The world’s largest and most powerful technology companies are getting used to pushback from governments and regulators around the world. Yet the evisceration they received when home affairs minister Peter Dutton took to the stage at the National Press Club in October last year may have taken them by surprise.

In a speech crafted to hit the US-based giants where it hurt, a pugnacious Dutton asked why the companies were opposing his government’s request for access to decrypted messages carried by services such as Signal and Facebook’s WhatsApp, given they had few qualms about doing business with the world’s most repressive regimes.

These companies were operating “in less democratic countries and accepting… a compromise on privacy to allow their presence in these growth markets,” he said, without naming his targets — although Google’s work on a censored search engine in China can’t have been far from his mind. They are “the same companies that need to be hounded to pay tax in Australia and other jurisdictions,” he added, “and the same companies who have misused personal data to commercial advantage.”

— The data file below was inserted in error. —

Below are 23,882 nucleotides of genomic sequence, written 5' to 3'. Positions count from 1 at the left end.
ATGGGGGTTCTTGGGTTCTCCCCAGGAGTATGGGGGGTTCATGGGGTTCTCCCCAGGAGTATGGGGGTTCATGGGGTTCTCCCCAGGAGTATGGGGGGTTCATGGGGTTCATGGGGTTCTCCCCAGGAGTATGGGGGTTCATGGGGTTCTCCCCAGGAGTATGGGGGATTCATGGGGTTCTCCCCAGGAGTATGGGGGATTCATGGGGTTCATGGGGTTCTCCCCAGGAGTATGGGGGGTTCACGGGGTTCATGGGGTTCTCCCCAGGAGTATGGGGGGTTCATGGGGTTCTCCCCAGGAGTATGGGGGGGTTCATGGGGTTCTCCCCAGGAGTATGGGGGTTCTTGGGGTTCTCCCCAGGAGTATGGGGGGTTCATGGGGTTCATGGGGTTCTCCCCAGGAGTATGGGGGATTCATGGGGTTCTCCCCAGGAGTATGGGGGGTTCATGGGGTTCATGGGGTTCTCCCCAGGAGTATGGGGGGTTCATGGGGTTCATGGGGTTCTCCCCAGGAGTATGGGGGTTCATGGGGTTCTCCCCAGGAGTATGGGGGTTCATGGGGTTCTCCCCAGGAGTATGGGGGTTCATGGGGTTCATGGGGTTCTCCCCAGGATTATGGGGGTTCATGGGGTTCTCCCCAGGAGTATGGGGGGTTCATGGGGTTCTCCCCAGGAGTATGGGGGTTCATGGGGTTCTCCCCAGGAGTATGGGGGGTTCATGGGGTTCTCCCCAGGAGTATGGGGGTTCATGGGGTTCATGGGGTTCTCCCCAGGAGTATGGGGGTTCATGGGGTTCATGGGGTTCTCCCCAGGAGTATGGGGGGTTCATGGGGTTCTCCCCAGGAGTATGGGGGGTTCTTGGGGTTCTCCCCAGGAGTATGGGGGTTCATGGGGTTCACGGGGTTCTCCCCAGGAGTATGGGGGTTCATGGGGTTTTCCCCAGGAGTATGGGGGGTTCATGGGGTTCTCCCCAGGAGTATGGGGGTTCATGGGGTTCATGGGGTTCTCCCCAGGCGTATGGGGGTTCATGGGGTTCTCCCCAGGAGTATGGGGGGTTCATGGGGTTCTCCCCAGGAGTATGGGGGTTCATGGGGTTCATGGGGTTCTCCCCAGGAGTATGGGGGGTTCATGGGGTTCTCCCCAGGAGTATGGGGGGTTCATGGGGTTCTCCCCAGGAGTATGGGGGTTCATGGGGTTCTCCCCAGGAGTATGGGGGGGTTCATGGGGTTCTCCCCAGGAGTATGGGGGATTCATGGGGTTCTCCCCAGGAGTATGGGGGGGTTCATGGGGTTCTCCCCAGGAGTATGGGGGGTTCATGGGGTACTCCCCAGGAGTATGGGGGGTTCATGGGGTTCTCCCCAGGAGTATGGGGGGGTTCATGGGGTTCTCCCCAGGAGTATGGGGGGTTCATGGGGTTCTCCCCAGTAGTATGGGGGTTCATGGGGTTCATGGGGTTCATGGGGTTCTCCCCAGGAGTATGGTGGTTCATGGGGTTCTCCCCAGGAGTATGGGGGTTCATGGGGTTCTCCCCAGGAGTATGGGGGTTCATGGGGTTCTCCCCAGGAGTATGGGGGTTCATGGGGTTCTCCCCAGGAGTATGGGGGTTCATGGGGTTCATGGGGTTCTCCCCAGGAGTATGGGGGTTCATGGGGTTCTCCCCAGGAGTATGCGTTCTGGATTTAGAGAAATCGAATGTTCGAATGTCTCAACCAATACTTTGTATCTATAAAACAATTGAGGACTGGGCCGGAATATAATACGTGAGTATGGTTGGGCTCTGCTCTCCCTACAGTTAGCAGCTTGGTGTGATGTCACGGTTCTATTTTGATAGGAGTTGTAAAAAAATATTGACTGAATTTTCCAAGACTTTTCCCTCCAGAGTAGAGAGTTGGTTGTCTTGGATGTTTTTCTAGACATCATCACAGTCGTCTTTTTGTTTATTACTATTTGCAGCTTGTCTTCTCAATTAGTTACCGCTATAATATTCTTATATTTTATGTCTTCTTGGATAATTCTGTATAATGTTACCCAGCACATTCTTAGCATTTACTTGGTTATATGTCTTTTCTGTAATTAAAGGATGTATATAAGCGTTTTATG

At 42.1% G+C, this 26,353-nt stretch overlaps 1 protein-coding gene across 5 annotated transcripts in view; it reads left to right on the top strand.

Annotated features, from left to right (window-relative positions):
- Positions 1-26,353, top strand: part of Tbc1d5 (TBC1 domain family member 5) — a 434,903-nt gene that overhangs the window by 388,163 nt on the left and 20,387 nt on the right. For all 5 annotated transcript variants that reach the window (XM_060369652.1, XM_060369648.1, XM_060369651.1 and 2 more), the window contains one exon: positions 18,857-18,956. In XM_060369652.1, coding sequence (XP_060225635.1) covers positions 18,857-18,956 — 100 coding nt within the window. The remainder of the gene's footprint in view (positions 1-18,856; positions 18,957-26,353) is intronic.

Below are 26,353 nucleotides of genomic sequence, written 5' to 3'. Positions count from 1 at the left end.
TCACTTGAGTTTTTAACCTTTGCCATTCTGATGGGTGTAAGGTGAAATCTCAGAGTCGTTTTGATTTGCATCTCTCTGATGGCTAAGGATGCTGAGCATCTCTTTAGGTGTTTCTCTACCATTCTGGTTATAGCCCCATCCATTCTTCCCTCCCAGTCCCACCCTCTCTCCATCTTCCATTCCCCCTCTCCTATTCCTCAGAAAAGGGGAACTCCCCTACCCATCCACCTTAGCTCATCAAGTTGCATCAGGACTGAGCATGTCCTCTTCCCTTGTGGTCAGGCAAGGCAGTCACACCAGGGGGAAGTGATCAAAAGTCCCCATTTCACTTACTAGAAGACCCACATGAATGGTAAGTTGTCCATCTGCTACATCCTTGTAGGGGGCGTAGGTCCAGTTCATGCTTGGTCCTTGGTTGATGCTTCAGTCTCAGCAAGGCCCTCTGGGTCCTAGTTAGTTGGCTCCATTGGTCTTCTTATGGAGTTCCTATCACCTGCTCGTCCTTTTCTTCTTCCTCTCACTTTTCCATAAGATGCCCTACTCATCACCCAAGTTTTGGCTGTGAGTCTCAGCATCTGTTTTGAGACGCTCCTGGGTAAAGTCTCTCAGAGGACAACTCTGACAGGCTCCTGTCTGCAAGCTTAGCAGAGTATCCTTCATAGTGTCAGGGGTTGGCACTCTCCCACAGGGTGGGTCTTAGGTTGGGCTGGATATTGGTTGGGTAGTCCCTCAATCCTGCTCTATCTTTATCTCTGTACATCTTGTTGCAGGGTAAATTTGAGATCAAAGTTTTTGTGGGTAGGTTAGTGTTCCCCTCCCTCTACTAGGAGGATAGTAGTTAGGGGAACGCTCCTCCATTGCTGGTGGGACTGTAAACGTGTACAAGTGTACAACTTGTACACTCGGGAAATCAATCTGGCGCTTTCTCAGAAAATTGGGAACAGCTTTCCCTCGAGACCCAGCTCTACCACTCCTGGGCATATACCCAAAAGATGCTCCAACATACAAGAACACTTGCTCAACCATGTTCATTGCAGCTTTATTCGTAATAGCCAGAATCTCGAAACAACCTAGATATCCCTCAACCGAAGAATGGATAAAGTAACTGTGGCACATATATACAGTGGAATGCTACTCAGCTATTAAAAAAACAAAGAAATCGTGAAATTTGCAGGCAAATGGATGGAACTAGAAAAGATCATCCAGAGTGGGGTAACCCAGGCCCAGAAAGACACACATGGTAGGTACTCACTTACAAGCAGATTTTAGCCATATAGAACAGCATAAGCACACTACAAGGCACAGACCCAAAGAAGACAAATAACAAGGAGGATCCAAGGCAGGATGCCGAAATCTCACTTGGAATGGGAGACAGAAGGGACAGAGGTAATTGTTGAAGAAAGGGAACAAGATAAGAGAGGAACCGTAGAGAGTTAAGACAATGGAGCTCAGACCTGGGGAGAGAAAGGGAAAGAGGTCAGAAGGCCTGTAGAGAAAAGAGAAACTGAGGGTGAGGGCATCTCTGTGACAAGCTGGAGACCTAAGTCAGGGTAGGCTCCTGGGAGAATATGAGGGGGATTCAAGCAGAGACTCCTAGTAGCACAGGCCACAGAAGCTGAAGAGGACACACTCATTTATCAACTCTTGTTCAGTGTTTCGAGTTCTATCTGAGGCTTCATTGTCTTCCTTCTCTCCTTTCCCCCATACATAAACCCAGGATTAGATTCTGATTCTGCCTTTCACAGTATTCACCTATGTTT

As knife twisting goes, Dutton was in top form. The “misuse of personal data” line was a reference to the Cambridge Analytica scandal, in which Facebook revealed it had allowed a British political consultancy to harvest the data of millions of users — including more than 300,000 Australians — without their consent. As for tax dodging, he was obviously alluding to Apple, Facebook and Google sidestepping European Union tax regimes by moving their profits to Luxembourg, Ireland, Malta and other zero- or low-tax jurisdictions.

Why the sudden antagonism? What had the tech companies done to deserve this broadside from one of the government’s most powerful members?

Read the full article on Inside Story.

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